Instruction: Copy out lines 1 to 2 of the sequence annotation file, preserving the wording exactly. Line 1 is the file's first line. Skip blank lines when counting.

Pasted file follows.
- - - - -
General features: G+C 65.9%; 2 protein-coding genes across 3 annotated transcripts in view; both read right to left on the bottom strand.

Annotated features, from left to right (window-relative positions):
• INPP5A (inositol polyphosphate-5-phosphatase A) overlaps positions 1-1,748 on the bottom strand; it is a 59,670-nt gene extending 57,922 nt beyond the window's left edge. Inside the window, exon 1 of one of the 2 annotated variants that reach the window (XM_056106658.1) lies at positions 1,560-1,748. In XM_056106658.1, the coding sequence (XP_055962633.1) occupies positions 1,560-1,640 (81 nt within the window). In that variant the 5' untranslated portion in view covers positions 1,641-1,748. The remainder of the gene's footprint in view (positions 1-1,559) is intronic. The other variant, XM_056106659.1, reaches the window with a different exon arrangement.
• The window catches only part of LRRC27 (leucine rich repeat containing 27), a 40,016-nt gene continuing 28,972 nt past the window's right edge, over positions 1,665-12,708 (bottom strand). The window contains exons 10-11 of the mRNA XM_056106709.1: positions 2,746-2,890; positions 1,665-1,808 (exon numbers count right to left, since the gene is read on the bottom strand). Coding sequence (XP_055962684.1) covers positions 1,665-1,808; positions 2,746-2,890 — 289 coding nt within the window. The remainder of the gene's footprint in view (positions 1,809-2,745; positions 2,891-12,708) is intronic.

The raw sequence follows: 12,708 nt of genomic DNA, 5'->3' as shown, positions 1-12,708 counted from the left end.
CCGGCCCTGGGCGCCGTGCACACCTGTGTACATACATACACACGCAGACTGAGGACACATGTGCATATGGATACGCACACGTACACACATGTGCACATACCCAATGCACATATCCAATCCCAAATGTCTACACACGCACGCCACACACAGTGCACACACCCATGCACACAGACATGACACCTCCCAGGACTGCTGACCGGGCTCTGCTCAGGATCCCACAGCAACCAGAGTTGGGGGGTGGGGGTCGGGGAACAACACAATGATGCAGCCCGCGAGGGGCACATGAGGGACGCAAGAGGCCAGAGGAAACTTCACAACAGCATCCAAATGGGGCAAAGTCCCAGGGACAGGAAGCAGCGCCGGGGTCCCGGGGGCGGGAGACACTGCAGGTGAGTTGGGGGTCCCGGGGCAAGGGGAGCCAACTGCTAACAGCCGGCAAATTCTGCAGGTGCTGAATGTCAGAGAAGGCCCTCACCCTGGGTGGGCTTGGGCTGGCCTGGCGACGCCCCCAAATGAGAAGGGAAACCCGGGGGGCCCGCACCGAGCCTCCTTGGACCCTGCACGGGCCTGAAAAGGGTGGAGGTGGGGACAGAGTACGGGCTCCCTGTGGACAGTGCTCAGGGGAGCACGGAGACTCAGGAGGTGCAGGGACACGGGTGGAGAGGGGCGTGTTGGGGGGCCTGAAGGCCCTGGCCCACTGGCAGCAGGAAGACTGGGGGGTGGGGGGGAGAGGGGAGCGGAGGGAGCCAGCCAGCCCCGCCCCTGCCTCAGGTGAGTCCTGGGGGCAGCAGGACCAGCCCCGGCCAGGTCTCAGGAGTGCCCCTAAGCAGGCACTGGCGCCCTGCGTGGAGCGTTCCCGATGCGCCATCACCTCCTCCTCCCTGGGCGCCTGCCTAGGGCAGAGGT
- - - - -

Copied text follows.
General features: G+C 65.9%; 2 protein-coding genes across 3 annotated transcripts in view; both read right to left on the bottom strand.

Annotated features, from left to right (window-relative positions):